Genetic material from the Asian carp, a voracious invasive species long feared to be nearing the Great Lakes, has been identified for the first time at a harbor within Lake Michigan, near the Illinois-Indiana border, ecologists and federal officials said Tuesday.
Experts said the most recent findings…could mean that the carp has found its way beyond an elaborate barrier system built at the cost of millions of dollars to prevent the fish’s access to the Great Lakes and its delicate ecosystem, where it has no natural competitors and would threaten the life of native fish populations.
“It’s a big admission of failure,” said Henry Henderson, the director of the Midwest program at the Natural Resources Defense Council. “It indicates the kind of thing we’ve been fearing since 1993.” —NYTimes
This story has been big news in places nowhere near south Florida, unless you’re a fisherman. But you’re not (and neither am I). It is nonetheless a dire matter for anybody who cares about the environment. Like us rare registered Greens who you blame Monkey Boy’s 2000 election victory here in the nation’s dick tip.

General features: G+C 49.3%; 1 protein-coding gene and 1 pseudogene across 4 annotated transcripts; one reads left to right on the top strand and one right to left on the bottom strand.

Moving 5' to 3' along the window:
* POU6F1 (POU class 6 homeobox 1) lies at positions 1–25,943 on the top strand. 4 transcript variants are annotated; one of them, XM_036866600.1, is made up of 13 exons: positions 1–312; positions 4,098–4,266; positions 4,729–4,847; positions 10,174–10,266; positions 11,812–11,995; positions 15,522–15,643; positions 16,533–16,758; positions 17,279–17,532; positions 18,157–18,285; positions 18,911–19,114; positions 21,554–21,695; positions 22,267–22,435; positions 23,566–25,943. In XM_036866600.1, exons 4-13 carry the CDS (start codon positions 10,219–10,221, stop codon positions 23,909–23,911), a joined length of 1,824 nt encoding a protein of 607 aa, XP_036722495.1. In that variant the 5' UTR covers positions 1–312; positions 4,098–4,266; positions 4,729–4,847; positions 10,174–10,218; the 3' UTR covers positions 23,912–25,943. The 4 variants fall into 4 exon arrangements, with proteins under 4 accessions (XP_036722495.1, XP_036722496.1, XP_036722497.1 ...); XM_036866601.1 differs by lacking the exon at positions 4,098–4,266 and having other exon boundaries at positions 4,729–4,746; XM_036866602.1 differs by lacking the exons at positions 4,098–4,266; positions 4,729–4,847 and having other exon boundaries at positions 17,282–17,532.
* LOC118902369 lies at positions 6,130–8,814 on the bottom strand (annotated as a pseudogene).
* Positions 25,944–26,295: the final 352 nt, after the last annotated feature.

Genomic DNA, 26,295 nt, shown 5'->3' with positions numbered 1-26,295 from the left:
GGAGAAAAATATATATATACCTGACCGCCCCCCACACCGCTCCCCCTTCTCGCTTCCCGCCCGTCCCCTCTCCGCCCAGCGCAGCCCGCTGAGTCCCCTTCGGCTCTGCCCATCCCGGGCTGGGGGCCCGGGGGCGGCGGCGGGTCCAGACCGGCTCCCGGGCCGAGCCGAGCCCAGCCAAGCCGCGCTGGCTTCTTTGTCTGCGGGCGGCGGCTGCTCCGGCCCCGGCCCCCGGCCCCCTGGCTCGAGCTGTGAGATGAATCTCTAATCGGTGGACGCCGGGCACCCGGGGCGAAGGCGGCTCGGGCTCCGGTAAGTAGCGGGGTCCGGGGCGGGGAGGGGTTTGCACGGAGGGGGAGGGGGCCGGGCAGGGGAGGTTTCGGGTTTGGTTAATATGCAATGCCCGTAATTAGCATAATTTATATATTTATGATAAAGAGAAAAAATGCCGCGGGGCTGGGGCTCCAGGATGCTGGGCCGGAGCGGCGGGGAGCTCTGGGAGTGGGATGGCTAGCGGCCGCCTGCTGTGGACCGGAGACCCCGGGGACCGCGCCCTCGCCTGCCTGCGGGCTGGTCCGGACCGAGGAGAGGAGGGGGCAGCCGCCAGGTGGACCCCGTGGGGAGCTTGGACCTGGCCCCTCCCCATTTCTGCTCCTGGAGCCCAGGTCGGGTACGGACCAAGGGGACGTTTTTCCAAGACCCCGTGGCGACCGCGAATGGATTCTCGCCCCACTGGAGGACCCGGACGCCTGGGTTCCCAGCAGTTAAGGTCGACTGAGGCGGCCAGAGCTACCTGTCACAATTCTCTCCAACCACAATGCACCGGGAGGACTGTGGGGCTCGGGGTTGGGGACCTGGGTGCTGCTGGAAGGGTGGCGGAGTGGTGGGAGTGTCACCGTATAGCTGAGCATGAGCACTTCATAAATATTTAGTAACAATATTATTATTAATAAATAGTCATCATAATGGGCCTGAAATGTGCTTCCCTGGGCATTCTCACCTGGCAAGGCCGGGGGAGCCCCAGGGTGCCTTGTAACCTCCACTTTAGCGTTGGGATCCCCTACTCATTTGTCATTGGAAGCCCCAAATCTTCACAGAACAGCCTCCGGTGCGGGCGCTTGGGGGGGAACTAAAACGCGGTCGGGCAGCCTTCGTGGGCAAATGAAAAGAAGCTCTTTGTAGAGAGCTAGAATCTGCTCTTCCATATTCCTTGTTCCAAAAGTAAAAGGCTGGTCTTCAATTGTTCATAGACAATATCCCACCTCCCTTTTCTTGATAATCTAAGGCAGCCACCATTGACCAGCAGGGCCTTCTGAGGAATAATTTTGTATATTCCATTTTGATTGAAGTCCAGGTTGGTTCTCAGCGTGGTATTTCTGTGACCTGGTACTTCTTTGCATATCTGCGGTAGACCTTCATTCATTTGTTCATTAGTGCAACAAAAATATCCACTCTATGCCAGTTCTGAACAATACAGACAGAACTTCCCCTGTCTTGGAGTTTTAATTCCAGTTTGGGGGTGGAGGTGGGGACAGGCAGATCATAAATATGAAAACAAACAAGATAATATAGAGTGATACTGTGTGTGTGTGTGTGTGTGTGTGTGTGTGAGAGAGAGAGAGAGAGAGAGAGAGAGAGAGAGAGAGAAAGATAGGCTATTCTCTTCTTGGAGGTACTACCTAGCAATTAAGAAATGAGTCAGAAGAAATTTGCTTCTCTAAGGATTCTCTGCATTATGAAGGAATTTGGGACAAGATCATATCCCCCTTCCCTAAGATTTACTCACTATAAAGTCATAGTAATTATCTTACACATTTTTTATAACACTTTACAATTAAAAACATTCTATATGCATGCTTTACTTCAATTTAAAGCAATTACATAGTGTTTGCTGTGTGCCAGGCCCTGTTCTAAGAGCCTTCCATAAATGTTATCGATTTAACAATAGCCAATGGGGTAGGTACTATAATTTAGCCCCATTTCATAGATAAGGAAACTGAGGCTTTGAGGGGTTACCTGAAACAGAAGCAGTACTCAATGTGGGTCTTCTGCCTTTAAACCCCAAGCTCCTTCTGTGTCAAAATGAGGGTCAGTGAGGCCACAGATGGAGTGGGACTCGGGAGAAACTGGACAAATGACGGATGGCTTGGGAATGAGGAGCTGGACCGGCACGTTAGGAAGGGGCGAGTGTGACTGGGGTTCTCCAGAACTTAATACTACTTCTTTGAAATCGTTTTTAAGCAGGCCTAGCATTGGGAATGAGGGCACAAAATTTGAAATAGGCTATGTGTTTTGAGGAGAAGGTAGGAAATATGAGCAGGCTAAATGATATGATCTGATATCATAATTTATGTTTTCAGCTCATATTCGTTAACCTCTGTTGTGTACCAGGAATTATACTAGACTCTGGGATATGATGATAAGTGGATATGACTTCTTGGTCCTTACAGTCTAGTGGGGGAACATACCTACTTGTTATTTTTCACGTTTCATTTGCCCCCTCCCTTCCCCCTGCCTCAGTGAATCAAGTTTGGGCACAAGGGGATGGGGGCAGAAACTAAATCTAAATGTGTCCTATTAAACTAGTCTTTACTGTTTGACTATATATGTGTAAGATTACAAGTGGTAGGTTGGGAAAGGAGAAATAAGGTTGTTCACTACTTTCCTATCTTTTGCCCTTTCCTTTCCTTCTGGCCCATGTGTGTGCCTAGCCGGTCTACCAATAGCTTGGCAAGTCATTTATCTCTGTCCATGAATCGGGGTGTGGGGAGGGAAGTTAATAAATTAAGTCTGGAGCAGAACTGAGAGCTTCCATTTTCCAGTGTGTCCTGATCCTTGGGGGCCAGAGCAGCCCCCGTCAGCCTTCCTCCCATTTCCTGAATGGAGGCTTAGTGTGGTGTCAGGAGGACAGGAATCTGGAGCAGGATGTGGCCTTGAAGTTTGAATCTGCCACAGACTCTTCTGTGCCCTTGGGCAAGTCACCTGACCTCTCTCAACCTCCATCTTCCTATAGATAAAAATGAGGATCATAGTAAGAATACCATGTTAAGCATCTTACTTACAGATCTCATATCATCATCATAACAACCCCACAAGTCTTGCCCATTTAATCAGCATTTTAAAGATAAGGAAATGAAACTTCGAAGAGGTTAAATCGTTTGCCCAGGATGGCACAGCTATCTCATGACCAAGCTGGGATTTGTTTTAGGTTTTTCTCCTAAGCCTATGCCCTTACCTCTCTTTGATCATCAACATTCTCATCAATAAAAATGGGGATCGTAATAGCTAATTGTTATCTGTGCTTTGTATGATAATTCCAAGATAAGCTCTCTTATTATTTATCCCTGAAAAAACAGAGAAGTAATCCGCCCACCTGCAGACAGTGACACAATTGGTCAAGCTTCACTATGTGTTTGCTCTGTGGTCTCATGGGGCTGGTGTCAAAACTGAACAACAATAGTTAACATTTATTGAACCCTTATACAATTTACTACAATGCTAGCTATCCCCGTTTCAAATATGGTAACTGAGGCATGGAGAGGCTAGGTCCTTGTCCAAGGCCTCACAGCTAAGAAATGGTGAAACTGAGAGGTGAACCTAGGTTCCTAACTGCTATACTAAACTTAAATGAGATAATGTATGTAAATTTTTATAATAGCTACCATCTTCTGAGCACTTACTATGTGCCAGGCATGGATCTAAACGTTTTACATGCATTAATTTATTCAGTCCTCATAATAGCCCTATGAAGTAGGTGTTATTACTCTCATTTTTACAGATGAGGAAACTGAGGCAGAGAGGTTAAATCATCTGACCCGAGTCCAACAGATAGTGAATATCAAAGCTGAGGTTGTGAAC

The Asian Carp is this monstrous invasive species that can do to the Great Lakes’ ecosystem what pythons and iguanas can do to the Everglades and south Florida. Without natural predators, they can eat everything in sight without being eaten. In the natural world, that spells disaster. Look at what man did in Detroit, Newark, and Youngstown, for example, once the cannibals were exterminated.
But the bigger tale is contained in the unfolding history of the impending disaster, and that, in summary, is that these penny-brained overgrown minnows managed to outsmart human beings, despite millions of dollars shelled out over almost 20 years in an effort to stop them. God, we’re stupid.
It’s the story of how short-sighted economic considerations trumped long-term solutions. Authorities resisted measures that might have stopped the invaders because shipping and fishing interests yowled about potential loss income, not focusing on the eventual disaster such policies might yield.
Sound familiar? It should. You find the same theme (different players) in debates over tuna and redfish stocks, oysters, and caviar. It’s the reason we still strip mine for coal. It’s why you find such resistance to controls over poisonous emissions – no, not my farts, that was earlier in the week — and acceptance of global warming. Somebody’s gonna lose money, so shaddup tree huggers, and screw the earth.
Ah well. Maybe the anglers up there have a new game fish to pursue. Forget about tossing them back, too. It’s catch and filet.
photo credit: IGFA